Gross body movement, the use of larger body muscles, in this generation is not as strong as in previous generations when physical play was the main activity in children’s lives, says Clark. “If your time is spent 90% on touch screens and 10% on gross motor…your brain’s going to be 90% touch screens and 10% gross motor—I don’t think that’s a very good balance,” she explains.

Clark highlights that since only about 50 of human’s 620 muscle pairs are found in the hands, people must not forget the importance of full  body activities in this sedentary age. 

Moderation is the Answer for Children’s Time Spent on Touch Screens

Without much hesitation, Clark shares, “I think you just celebrate the new technology, use it.”

As is common with many new technologies, concerns exist about how touch screen usage will affect children in the long run. If used in moderation, children’s motor skill development will not be stunted, and are even stimulated, by the touch screen technologies.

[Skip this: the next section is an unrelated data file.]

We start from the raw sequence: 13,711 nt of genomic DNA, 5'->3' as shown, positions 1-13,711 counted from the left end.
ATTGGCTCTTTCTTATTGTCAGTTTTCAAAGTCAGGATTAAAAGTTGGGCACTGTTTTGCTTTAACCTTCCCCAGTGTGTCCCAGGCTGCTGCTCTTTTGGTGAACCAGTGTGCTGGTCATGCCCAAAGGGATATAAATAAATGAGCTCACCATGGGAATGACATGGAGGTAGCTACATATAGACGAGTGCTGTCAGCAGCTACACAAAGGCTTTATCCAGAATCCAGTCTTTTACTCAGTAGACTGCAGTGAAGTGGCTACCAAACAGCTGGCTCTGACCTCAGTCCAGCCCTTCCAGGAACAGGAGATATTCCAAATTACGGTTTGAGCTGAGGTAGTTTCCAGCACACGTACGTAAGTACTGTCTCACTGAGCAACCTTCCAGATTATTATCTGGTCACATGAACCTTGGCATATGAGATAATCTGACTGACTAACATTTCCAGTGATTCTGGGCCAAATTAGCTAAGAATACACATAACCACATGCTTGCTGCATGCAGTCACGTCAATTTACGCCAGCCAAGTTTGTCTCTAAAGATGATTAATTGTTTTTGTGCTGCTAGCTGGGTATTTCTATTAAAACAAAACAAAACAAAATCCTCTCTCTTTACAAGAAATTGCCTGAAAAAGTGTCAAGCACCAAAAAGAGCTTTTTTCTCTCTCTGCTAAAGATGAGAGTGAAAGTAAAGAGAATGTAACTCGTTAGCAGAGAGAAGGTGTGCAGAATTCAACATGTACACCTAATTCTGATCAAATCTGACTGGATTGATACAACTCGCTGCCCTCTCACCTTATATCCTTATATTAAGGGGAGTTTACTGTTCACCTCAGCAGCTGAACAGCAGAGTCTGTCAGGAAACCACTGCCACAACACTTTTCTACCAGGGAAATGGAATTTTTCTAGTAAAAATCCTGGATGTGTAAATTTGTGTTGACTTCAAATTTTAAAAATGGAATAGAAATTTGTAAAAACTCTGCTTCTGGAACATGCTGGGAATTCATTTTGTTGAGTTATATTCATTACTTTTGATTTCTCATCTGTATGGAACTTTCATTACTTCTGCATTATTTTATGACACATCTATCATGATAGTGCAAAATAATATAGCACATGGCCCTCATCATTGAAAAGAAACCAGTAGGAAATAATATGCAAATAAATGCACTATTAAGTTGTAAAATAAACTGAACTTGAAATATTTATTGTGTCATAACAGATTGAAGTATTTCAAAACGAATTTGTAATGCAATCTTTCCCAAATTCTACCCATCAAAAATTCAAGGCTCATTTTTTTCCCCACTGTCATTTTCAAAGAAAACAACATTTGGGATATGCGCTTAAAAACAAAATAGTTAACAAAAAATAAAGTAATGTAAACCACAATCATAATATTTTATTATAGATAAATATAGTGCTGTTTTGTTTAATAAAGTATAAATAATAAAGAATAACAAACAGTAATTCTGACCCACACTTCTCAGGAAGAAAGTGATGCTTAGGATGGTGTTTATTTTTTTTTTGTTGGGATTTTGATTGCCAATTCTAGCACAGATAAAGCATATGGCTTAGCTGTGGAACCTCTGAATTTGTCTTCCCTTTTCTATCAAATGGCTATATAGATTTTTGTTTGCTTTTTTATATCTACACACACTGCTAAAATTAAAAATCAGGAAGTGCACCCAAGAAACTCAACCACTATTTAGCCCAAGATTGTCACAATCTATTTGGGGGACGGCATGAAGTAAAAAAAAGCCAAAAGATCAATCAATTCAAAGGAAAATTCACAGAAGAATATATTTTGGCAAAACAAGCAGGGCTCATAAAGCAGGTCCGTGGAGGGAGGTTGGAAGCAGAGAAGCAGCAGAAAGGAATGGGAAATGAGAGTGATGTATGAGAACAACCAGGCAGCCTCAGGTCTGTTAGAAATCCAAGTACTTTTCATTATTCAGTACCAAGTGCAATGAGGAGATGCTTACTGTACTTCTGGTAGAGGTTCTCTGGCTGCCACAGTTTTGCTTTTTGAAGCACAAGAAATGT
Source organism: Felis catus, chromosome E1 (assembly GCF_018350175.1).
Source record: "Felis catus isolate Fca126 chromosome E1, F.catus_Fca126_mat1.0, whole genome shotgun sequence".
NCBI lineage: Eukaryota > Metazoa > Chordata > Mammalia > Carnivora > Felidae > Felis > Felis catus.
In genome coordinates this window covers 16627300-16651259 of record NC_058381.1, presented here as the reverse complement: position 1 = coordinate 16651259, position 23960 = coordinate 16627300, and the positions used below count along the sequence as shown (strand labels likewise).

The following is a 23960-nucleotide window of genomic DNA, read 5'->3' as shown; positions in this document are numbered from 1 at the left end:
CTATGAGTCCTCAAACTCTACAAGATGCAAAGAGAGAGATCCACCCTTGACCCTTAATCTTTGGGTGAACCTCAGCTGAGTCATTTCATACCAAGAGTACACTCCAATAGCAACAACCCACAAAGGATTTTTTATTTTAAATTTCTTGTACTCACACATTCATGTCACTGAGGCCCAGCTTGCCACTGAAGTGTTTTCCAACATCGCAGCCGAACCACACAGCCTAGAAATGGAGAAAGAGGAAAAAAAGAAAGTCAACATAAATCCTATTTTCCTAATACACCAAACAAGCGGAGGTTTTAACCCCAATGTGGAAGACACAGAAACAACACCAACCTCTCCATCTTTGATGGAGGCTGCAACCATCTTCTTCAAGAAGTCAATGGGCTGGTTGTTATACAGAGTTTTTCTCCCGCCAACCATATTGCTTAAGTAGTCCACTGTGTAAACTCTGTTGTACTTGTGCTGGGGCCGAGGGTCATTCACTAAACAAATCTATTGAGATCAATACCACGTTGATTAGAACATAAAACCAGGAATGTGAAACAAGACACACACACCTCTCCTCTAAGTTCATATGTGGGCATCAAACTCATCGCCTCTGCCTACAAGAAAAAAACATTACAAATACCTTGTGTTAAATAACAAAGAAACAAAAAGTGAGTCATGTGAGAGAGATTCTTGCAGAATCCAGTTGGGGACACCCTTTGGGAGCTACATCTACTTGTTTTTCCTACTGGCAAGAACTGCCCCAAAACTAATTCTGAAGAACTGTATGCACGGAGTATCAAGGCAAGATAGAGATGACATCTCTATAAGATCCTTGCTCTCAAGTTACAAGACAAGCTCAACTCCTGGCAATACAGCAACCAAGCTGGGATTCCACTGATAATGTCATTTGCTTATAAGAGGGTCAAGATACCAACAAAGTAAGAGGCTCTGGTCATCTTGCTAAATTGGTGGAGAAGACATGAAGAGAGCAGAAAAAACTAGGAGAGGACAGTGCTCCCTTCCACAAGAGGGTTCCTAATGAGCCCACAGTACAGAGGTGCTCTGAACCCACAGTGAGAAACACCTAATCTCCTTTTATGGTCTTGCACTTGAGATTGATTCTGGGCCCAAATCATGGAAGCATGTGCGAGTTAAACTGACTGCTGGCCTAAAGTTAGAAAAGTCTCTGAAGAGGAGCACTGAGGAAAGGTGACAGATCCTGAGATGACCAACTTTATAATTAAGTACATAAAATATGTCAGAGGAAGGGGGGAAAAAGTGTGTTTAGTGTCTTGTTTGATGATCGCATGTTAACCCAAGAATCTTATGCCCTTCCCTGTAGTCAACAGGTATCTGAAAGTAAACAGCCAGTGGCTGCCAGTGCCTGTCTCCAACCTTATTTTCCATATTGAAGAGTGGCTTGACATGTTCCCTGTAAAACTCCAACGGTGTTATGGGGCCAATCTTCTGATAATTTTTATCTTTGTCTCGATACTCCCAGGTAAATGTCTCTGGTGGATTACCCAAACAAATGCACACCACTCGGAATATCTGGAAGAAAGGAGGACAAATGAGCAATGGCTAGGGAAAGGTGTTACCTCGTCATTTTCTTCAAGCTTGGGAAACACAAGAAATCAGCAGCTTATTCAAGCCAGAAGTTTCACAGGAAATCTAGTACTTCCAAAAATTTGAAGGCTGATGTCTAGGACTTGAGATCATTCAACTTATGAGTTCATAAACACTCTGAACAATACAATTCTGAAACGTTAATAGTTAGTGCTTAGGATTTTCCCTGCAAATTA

Tuesday, November 20, 2012

Project Prelude on Touch Screens and Motor Development

Touch Screens And Motor Development

The Issue at Hand

The increase in technology is an issue that never ceases to be discussed. More specifically, the touch  screen era is a current issue that must be applauded and critiqued. Touch screens have changed cell phones, laptops, check-out line registers, and airport check-in screens. The “tablet” was created based off of the sleek touch screen technology. Touch screen equipment has a smooth surface, allows direct contact, and requires less hardware

Released in 2004, the Nintendo DS© was the first popular video game based on touch screen technology. LG Studio Kitchen Products make touch screen technology for the whole range of kitchen appliances. The hand-to-icon electronics are now an integral part of day-to-day lives.

Thumbs up or Thumbs Down?

One major issue with touch screens is that the technology requires less from other tactile skills and senses. All that is needed to operate a touch screen is one single finger, as opposed to a mouse and keyboard or buttons and switches. Everything on the screen is flat and dimensionless. The fingers are less stimulated. These issues may be efficient to prevent error or for creating simpler user interface technologies.